There are three 5th avenue stations in the NYC subways, each of them on crosstown lines. 5th Avenue, the spine of Manhattan Island, serves as the divider between East and West Streets and from its inception in the early decades of the 19th Century, has always been somewhat set apart. At first 5th Avenue was the home of the mansions of the wealthy and famous, but after St. Patrick’s Cathedral was constructed at 50th Street between the 1850s and 1880s, high-end retail followed as well as other high-concept churches, but of the Protestant and Jewish faiths (5th Avenue was the home of Temple Emanu-El from the 1870s to the 1920s.) Of course, 5th Avenue has also been the east end boundary of Central Park since the 1860s.
Thus, 5th Avenue has never had to shoulder the burden of an elevated train or a subway, the only north-south Manhattan avenue to make that boast: even 10th and 11th Avenues supported freight railways long ago. However, there have been crosstown els and subways that stop under 5th Avenue, and today three subway lines have 5th Avenue stops, the #7 Flushing Line, the IND E and m trains, and the BMT Broadway line as it turns east beneath Central Park toward Queens. The IRt and BMT stations were built in the mid-1910s when the subways were at their tile-and-mosaic apotheosis.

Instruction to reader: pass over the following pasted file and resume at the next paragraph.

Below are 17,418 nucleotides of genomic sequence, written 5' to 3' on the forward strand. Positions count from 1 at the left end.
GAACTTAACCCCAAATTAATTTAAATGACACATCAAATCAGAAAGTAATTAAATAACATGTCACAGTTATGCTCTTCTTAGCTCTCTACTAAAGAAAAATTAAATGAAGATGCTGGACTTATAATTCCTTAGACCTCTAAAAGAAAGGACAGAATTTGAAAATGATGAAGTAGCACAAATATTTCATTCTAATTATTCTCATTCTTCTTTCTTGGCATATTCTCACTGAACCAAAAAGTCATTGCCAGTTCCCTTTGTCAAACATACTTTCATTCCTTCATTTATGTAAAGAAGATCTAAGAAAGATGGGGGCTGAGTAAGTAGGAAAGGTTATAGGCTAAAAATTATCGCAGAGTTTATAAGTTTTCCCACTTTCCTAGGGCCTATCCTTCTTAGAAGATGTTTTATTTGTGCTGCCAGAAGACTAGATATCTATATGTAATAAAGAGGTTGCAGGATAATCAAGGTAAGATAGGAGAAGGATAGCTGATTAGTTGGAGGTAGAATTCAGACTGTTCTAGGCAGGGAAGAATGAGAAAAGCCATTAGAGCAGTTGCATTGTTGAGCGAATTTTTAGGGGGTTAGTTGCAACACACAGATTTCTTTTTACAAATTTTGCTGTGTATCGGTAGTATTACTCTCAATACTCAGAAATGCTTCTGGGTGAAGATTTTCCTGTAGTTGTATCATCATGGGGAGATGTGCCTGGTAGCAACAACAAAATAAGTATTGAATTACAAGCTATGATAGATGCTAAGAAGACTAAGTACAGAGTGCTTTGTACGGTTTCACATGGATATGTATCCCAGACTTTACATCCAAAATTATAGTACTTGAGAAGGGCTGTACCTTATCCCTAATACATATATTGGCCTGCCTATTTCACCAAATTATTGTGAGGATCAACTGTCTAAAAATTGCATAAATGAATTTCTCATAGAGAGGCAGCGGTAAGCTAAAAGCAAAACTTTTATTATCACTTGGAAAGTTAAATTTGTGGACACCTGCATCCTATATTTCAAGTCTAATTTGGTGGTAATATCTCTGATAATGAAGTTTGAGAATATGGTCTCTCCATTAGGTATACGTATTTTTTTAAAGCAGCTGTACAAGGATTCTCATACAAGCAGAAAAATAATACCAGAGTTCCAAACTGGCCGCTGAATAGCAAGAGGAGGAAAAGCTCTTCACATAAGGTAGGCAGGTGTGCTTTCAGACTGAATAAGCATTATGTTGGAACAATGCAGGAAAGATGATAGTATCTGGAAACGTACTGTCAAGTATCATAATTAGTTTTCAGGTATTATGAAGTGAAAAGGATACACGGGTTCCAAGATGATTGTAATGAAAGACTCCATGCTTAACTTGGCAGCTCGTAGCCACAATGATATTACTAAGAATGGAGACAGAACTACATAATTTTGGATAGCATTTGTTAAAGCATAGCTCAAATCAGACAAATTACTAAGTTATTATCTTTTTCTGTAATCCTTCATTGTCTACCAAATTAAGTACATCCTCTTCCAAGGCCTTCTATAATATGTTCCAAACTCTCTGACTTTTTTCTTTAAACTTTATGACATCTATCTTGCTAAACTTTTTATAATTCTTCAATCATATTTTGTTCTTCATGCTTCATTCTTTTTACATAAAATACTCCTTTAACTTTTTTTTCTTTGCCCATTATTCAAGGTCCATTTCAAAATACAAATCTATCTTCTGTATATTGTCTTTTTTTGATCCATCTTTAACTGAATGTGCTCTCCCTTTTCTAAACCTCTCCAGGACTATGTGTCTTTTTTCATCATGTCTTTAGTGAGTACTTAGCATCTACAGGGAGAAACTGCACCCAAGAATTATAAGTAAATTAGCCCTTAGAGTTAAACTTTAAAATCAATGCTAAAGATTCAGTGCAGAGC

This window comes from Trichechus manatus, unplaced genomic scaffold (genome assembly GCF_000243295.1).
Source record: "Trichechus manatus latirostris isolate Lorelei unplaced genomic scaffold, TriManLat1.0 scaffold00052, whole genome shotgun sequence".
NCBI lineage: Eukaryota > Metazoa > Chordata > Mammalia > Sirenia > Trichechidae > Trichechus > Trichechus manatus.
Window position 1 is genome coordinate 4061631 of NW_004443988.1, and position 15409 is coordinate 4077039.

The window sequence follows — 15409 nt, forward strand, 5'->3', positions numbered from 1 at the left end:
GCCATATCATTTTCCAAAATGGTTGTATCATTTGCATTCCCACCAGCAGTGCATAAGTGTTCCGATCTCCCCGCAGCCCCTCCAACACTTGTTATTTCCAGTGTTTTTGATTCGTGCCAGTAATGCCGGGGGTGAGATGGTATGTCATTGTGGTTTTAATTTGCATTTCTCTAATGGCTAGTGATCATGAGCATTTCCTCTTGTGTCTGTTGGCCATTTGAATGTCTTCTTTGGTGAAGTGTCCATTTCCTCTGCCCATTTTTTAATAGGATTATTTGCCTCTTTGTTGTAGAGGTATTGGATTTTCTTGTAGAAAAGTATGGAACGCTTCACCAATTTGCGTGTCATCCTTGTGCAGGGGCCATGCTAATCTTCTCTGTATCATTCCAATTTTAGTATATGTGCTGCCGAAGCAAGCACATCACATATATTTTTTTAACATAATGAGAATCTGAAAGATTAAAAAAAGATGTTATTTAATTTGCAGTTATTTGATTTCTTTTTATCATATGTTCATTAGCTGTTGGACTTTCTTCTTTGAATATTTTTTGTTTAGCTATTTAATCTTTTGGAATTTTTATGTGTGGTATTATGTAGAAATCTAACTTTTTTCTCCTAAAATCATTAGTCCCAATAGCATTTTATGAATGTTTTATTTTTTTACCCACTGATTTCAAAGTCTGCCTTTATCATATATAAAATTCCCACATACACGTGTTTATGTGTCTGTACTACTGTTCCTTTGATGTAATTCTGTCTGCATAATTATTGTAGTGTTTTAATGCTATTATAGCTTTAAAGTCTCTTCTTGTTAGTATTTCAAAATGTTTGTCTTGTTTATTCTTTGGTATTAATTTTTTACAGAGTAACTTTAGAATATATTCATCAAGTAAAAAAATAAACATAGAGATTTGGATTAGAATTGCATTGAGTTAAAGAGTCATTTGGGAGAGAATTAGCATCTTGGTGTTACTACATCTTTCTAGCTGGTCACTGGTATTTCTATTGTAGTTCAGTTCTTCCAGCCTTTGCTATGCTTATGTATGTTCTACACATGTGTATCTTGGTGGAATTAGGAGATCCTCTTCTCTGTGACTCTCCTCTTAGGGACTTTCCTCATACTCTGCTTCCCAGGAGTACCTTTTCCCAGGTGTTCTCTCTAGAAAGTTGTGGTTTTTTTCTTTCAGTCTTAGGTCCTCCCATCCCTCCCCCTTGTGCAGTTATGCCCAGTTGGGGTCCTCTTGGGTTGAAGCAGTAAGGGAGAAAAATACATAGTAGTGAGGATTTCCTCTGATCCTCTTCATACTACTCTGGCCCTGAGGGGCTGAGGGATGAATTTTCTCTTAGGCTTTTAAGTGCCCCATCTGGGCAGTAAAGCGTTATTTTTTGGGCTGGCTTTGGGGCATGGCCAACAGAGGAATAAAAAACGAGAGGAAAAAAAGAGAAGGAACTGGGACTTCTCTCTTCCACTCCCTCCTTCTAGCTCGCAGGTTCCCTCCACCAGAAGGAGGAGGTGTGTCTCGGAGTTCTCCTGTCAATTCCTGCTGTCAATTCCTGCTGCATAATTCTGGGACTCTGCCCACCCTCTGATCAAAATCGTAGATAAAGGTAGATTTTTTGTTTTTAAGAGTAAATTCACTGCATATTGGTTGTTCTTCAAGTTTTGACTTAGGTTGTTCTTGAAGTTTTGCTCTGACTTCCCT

I recently stopped in that BMT 5th Avenue station to catch a train to Queens. Since we’re in Manhattan, mosaic signs appear on staircases that go to eastbound (Queens) or southbound (Brooklyn) stations.
The BMT features side platforms and thus, is the only 5th Avenue station to feature a station ID mosaic plaque. This one is mostly blue with white lettering, surrounded by a “frame” of light brown.
Most BMT stations feature mosaic friezes near the roofline. 5th Avenue station has one that includes the blue, white and brown numeral 5 at intervals. The subway line travels under 60th Street between 5th Avenue and the East River.
In 1997, the 5th Avenue station acquired playful animal mosaics by Ann Schaumburger called “Urban Oasis.” No doubt, the nearness of the central Park Zoo inspired the artwork. Animal mosaics can also be found in the 81st Street station on the B/C IND station as the Museum of Natural History is nearby.
The 5th Avenue station is a no-nonsense, relatively feaureless station except for the busy mosaics.
However, the city designed interesting stone-columned entrances to subway stations on 5th Avenue serving the BMT and on the other side of Central Park which allow entrance to the Columbus Circle station hosting the A,B,C,D and #1 trains. They feature large post-top lamps that have thankfully been allowed to survive.